Brick school board members are considering adding limitations to comments from members of the public at its meetings in 2019.
Board President Stephanie Wohlrab said a representative from the New Jersey School Boards Association will be on hand for the next two board meetings and members may discuss enacting a limitation on how long residents can address the board. Wohlrab said she has already discussed the matter with Superintendent Gerard Dalton.
“We’re going to be looking at that with the board prior to our executive session,” Wohlrab said.
The discussion was spurred by a comment – ironically, during the public comment portion of Thursday night’s meeting – from former board member John Lamela, who characterized some residents’ public comments as an “ad-nauseum” “filibuster.”
“People in the public have spoken to me about the length of these meetings and how we allow people to filibuster is wrong and its’ hurting our attendance,” said Lamela.’
Generally speaking, school board meetings are lightly attended in Brick, usually by about a dozen regular attendees, plus a smattering of staff members. Times of meetings vary wildly depending on the length of discussion and whether the board undertakes ceremonial activities before beginning the business portion of the meeting.
“When you have people walk out before their kids get an award or say thanks to a teacher or administrator because somebody is filibustering – ad nauseum at times – it’s frustrating,” Lamela said.
One resident, Nan Coll, took issue with Lamela’s comments, and the potential time limit, at Thursday night’s meeting.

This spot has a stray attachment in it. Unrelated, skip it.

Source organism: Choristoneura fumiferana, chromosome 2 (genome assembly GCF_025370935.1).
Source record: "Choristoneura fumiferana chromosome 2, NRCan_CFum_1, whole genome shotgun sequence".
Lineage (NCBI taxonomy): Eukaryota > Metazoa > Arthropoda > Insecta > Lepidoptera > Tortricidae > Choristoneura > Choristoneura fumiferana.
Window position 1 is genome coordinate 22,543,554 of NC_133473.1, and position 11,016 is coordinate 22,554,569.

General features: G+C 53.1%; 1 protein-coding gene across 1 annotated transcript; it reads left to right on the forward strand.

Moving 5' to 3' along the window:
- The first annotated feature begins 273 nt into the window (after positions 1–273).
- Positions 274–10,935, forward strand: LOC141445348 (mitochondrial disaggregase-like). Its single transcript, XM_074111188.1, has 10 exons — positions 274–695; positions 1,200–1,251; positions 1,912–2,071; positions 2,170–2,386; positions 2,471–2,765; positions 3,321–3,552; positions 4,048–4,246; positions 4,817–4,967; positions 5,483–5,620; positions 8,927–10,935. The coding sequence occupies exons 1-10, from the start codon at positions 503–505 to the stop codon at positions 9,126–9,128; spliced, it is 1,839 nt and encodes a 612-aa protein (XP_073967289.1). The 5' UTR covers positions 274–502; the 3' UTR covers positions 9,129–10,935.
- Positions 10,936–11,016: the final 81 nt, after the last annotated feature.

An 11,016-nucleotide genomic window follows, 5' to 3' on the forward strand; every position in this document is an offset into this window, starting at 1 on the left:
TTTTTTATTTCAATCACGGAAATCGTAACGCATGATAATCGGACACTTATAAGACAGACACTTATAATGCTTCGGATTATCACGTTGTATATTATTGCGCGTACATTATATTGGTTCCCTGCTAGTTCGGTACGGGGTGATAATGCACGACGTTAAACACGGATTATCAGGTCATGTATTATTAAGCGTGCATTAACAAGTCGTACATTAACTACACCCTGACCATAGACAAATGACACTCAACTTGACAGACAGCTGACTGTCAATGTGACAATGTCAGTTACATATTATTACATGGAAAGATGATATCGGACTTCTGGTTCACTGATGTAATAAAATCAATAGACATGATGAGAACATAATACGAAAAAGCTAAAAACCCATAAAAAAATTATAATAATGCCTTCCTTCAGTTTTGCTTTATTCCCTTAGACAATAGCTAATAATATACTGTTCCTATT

“Who decides what a filibuster is?” she asked. “You don’t have a right to decide someone is filibustering and shut them up, like you probably want to do to me right now.”
If the board decides to limit public comment, it would not be the first time it has been done. The board in 2010, then run by board president Kim V. Terebush, enacted a five minute time limit and faced criticism from residents – especially over a giant animation of a clock projected onto a screen that rapidly counted down the time remaining. It rapidly flashed red toward the end of the designated time period. The time limits were scrapped when a new board run by then-president Sharon Cantillo was elected.
Brick Township’s municipal government has a five minute-long time limit built into its administrative code for use at meetings of the township council. There is a digital clock on the wall of the council chamber that “dings” when the five minute countdown has ended, though council members routinely continue discussions with residents even after time has expired, or allow them to return to the lectern later in the meeting once additional residents have spoken.
Though the opportunity for public comment at meetings of school boards is guaranteed by New Jersey’s Open Public Meetings Act, reasonable time limits are also allowed under the law.